The Civil Rights Act of 1964

“Stronger than all armies is an idea whose time has come.” ­­–Senate Minority Leader Everett Dirksen, June 10, 1964

This week (June 19) the Senate approved the Civil Rights Act of 1964 after surviving an 83-day filibuster by opponents of the bill — mostly southerners. It is still the longest filibuster in Senate history.  On the filibuster’s last day, June 10th, West Virginia Senator Robert Byrd, a leading civil rights opponent, had spoken against the bill for 14 hours straight.

It was not Senator Byrd’s finest hour, for when President Lyndon Johnson signed the Civil Rights Act of 1964 in early July, it outlawed racial discrimination in public places, employment, education and voting rights.  Rightfully, it is considered the greatest act of Johnson’s presidency.

Indeed, it is probable that only Johnson could have achieved this victory.  First, he was a southerner himself with an unblemished record of opposing all previous civil rights legislation, which — as was later the case when the rabidly anti-communist Richard Nixon went to China — helped mute criticism from his southern brethren.  What’s more, Johnson had once been among the Senate’s most powerful majority leaders, meaning he knew exactly what levers to pull and skids to grease, as well was whom to flatter, whom to threaten and whom to entice with political favors.  And to get this legislation passed he was willing to use every trick in the book.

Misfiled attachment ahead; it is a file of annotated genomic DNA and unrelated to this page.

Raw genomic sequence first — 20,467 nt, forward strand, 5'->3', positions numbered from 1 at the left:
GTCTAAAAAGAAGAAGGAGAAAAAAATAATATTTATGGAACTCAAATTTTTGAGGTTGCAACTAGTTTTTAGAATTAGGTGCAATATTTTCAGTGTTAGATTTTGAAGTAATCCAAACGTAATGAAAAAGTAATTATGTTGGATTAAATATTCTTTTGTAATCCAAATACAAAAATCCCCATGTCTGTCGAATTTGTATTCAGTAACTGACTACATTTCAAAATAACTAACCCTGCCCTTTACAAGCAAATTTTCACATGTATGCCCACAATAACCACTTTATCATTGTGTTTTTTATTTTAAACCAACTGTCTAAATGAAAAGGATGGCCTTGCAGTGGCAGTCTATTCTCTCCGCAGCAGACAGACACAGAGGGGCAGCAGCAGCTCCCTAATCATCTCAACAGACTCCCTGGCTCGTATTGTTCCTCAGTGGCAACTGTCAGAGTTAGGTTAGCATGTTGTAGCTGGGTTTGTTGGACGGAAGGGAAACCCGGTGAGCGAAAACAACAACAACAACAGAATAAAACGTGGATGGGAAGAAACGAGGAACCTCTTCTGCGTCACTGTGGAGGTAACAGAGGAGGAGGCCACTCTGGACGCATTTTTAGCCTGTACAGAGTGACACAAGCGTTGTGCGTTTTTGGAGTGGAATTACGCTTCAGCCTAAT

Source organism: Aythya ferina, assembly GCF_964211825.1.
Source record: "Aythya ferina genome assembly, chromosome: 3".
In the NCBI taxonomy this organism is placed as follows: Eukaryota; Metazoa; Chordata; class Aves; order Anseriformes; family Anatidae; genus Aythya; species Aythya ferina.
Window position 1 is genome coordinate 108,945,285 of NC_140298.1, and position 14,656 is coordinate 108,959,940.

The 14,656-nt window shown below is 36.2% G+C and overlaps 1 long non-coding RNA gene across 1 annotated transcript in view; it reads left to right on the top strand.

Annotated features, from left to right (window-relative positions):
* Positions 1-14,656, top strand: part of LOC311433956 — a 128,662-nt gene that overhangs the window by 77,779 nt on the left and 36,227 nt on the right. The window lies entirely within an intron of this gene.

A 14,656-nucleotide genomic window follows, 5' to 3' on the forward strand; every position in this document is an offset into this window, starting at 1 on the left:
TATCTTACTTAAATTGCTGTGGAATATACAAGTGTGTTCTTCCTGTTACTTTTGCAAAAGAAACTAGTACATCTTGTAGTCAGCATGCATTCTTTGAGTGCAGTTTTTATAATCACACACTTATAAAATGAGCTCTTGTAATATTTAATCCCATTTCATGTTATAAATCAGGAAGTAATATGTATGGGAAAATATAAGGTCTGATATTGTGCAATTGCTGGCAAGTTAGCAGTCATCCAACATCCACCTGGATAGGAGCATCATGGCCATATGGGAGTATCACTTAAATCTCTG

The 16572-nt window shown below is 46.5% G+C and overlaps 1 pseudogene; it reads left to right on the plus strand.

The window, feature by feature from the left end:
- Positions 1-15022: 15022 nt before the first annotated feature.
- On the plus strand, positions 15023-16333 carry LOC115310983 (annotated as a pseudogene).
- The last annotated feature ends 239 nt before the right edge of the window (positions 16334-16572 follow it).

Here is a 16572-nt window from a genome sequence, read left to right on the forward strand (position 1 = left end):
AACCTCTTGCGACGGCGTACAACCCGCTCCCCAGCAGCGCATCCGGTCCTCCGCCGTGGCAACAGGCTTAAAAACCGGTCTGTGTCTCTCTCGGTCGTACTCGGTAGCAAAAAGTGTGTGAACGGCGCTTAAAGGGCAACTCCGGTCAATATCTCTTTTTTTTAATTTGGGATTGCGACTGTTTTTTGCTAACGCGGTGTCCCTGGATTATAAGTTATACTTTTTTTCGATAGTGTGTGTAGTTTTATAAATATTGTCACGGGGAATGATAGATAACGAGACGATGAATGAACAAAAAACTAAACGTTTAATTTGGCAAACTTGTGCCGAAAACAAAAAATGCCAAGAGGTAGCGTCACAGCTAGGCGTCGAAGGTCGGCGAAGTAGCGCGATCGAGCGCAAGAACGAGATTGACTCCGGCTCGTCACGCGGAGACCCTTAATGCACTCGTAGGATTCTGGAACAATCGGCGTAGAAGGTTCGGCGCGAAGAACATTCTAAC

Including invoking the memory of his dead and martyred predecessor, John Kennedy, under whose administration this civil rights legislation had been introduced.  By reminding the nation that this was “Kennedy’s bill,” Johnson put political pressure on Democrats to support their fallen leader’s goal of a more just society.

He also was helped by nationwide polls showing that America in 1964 was at last ready to support civil rights; in one poll 68 percent of Americans thought additional legislation banning racial discrimination was needed.  And finally he was helped by his own moral conversion. Johnson came to understand that denying African-Americans the equal rights they ostensibly had been guaranteed by the 14th Amendment was incompatible with his dream of creating a “Great Society” for all citizens.

The Civil Rights Act of 1964 was hardly the last word in the civil rights movement, but it was an honest start, and given the obstacles it overcame, a historic achievement — one made more so by the courageous act of Senator Clair Engle from California, who, during the vote on ending the filibuster, could not speak because of a brain tumor that would soon kill him.  Raising a near-paralyzed arm he pointed to his right eye, thereby signaling “Aye” in the affirmative. By such political courage and physical courage is history sometimes made.